I will tear your flesh, etc. These words breathe a fierce and vindictive spirit; such, however, as cannot surprise us m the age and country of which we arc reading (cf. Judges 8:9 and Judges 8:21). The provocation, it must be allowed, was very great, but still the spirit was very different from that which dictated the prayer under far greater provocation, "Father, forgive them, for they know not what they do." Thorns of the wilderness. The nature of the punishment here threatened, and the execution of which is related in Judges 8:16, is uncertain. The word here rendered tear means literally to thresh,. Hence some suppose that the punishment here spoken of was a severe kind of capital punishment inflicted by threshing instruments with sharp iron points, called here "thorns of the wilderness," and "briers (though some again understand literally thorns and briers); and they compare 2 Samuel 12:31, where the word rendered harrows means threshing instruments, as also Isaiah 28:27; Isaiah 41:15. But others, as Bertheau, Keil, and Delitzsch, do not think it was a capital punishment at all, and take the word thresh figuratively in the sense of punishing severely, and think that literal thorns and thistles were the implements of punishment.
He went up thence to Penuel. When Jacob was returning from Padan-aram to Canaan he reached Penuel first, and Succoth afterwards (Genesis 32:30; Genesis 33:17). Gideon, travelling in the opposite direction from Canaan, naturally reaches Succoth first, and Penuel afterwards. Going from Succoth to Penuel too, he went up out of the Jordan valley towards the mountains on the east. Penuel appears to have been a place of importance, since Jeroboam repaired its fortifications with a view of retaining his hold on trans-Jordanic Israel (1 Kings 12:25). The tower here mentioned shows it was a strong place, but its exact situation is unknown.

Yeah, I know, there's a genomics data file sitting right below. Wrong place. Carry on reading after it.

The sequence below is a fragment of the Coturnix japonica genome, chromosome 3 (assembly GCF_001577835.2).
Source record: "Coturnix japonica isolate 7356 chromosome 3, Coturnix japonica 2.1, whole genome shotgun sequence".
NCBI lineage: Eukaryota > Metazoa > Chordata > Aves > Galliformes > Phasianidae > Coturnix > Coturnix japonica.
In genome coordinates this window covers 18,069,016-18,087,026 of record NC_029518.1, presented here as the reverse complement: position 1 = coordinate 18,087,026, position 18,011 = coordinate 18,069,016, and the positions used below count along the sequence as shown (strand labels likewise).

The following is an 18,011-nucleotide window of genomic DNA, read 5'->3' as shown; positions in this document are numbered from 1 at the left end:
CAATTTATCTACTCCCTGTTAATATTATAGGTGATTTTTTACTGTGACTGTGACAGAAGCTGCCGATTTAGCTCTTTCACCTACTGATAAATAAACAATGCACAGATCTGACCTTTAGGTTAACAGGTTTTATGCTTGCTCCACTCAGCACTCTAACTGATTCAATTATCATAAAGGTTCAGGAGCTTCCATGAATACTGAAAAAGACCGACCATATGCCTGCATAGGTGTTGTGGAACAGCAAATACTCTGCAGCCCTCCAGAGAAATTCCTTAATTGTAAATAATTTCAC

Karkor. Or, rather, the Karkor. We are still on unknown ground. The situation assigned to it by Eusebius and Jerome, as being the same as a castle called Carcaria, near Petra, is quite out of the question, as being greatly too far south. As an appellative it suggests the idea of a walled-in space (kir = a wall; kir-kir = a space walled all round; cf. the Latin carcer, a prison); possibly an enclosed sheep or cattle fold on a large scale (see Numbers 32:36 : "built .. folds for sheep"), affording some protection to the Midianite soldiers.